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I would like to be able to setup multiple Azure Virtual Networks, connect them together and also allow multiple On-Premises VPN routers to connect in to those Virtual Networks. Below is how I plan on setting up the networks.

Datacenter Virtual Network: 172.16.250.0/24 address space 172.16.250.0/25 subnet-1 172.16.250.128/29 gateway -> Point-to-Site Connectivity: 10.0.253.0/24 -> Site-to-Site Connectivity: Datacenter Local Network: 10.0.250.0/24

Headquarters Virtual Network: 172.16.0.0/24 address space 172.16.0.0/25 subnet-1 172.16.0.128/29 gateway -> Site-to-Site Connectivity: Headquarters Local Network: 10.0.0.0/24

Region1 Virtual Network: 172.16.1.0/24 address space 172.16.1.0/25 subnet-1 172.16.1.128/29 gateway -> Site-to-Site Connectivity: Region1 Local Network: 10.0.1.0/24

So with this I want the Datacenter, Headquarters and Regional Virtual Networks to be connected. I then need for on-premise VPN routers to connect to the Headquarters and Regional Virtual Networks. How can I 1) get the VN's to talk to each other and 2) I have Cisco 881 routers and I'm using the following configs from Azure.

! Microsoft Corporation
! Windows Azure Virtual Network

! This configuration template applies to Cisco ISR 2900 Series Integrated Services Routers running IOS 15.1.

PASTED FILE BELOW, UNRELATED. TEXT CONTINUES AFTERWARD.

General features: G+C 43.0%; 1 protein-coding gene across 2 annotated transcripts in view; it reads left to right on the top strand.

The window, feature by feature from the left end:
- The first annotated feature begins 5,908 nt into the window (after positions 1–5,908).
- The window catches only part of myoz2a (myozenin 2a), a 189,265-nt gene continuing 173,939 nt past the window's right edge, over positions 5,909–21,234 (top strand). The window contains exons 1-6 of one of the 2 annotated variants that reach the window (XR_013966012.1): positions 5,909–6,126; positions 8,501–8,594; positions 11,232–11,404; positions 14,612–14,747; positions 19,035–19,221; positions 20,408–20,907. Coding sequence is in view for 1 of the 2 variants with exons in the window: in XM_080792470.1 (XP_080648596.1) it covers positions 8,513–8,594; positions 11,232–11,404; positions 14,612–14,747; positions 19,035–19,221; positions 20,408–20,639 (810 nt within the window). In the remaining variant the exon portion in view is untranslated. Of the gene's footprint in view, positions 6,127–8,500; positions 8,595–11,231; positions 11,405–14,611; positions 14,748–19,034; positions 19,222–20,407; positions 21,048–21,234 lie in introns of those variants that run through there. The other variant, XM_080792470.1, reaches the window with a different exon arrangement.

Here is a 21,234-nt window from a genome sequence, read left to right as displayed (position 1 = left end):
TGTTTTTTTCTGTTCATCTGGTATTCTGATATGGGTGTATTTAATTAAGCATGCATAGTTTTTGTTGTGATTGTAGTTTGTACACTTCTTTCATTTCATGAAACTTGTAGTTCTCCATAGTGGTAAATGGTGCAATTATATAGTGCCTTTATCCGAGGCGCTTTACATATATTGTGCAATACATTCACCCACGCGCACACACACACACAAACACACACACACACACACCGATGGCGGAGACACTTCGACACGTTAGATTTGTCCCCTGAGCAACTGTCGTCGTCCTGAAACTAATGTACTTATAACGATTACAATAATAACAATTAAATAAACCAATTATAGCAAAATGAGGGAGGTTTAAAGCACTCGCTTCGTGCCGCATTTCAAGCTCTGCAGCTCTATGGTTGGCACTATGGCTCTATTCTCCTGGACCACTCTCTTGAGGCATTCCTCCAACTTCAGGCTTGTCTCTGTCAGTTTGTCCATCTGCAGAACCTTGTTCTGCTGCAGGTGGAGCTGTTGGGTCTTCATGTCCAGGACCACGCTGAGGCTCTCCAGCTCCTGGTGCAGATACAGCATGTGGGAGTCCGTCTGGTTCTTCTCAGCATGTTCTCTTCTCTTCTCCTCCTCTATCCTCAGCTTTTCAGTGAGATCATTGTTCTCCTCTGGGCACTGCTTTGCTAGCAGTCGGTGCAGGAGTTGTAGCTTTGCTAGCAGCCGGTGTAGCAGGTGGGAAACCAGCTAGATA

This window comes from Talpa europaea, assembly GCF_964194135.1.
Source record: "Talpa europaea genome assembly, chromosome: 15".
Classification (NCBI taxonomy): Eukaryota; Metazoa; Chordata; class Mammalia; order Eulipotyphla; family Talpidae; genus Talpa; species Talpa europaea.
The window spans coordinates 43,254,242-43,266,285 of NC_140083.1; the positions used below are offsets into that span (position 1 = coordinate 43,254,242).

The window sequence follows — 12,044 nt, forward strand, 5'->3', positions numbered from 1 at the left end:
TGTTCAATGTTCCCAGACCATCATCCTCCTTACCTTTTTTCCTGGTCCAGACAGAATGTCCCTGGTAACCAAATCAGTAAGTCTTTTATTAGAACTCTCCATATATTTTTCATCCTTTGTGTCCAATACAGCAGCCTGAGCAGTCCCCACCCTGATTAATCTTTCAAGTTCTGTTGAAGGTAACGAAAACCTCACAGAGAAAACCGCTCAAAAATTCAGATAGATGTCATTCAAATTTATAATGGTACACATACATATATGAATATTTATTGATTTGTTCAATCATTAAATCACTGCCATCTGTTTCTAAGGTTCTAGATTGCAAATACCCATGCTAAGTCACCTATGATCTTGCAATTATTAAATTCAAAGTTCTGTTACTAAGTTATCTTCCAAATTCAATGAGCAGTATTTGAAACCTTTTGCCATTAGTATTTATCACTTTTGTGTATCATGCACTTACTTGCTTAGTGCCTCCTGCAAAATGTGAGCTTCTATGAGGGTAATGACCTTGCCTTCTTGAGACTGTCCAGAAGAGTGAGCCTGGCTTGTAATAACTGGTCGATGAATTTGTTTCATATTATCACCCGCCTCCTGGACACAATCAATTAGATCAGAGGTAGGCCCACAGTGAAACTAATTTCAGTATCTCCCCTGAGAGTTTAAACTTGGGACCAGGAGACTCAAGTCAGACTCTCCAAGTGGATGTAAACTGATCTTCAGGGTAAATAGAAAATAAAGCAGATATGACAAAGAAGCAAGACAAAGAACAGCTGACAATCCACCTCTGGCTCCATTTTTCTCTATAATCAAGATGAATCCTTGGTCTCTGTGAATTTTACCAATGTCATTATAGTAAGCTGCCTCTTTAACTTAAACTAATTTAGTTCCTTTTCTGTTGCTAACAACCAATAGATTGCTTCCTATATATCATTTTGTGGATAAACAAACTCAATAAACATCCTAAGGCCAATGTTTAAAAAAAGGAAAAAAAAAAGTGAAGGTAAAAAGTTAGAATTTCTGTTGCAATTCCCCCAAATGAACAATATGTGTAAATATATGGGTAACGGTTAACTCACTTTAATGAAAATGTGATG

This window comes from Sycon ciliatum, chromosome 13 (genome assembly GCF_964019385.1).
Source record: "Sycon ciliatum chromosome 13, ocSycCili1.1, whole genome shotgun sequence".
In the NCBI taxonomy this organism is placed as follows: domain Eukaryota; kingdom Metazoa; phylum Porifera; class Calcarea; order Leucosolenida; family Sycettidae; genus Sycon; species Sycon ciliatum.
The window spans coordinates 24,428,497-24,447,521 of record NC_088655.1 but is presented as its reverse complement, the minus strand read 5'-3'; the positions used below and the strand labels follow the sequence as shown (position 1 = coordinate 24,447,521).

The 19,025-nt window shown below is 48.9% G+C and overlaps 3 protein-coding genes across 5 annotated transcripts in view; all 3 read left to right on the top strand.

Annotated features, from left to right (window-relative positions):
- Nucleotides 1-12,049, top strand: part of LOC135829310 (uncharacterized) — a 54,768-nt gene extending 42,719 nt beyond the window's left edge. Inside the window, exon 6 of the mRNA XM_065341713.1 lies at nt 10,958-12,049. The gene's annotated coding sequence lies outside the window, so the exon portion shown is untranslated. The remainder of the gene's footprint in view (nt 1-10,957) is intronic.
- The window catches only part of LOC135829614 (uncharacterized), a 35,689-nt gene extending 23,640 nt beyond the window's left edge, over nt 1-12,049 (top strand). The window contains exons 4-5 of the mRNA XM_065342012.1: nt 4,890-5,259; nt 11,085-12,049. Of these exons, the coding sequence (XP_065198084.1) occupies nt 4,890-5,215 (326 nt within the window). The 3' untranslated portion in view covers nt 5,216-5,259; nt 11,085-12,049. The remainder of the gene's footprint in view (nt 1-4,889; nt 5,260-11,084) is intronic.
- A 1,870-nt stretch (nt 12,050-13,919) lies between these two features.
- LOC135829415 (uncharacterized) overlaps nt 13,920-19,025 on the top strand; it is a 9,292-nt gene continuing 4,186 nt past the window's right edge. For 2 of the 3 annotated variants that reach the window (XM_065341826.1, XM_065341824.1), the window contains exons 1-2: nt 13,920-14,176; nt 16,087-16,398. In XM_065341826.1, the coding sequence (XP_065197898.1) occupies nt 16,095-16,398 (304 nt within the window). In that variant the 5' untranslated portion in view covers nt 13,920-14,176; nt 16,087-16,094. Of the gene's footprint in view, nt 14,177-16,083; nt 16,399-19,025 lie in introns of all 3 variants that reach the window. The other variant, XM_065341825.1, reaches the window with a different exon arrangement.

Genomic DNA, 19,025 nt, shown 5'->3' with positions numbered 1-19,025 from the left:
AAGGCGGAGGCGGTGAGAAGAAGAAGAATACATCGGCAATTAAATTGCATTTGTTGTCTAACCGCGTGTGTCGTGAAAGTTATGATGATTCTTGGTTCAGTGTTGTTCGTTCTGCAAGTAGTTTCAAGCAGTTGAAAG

! It configures an IPSec VPN tunnel connecting your on-premise VPN device with the Azure gateway.

! ---------------------------------------------------------------------------------------------------------------------
! ACL rules
! 
! Proper ACL rules are needed for permitting cross-premise network traffic.
! You should also allow inbound UDP/ESP traffic for the interface which will be used for the IPSec tunnel.
access-list 101 permit ip 10.0.0.0 0.0.0.255 172.16.0.0 0.0.0.255

! ---------------------------------------------------------------------------------------------------------------------
! Internet Key Exchange (IKE) configuration
! 
! This section specifies the authentication, encryption, hashing, and Diffie-Hellman group parameters for the Phase
! 1 negotiation and the main mode security association. 
crypto ikev2 proposal azure-proposal
  encryption aes-cbc-256 aes-cbc-128 3des
  integrity sha1
  group 2
  exit

crypto ikev2 policy azure-policy
  proposal azure-proposal
  exit

crypto ikev2 keyring azure-keyring
  peer 104.215.95.202
    address 104.215.95.202
    pre-shared-key 
    exit
  exit

crypto ikev2 profile azure-profile
  match address local interface 
  match identity remote address 104.215.95.202 255.255.255.255
  authentication remote pre-share
  authentication local pre-share
  keyring azure-keyring
  exit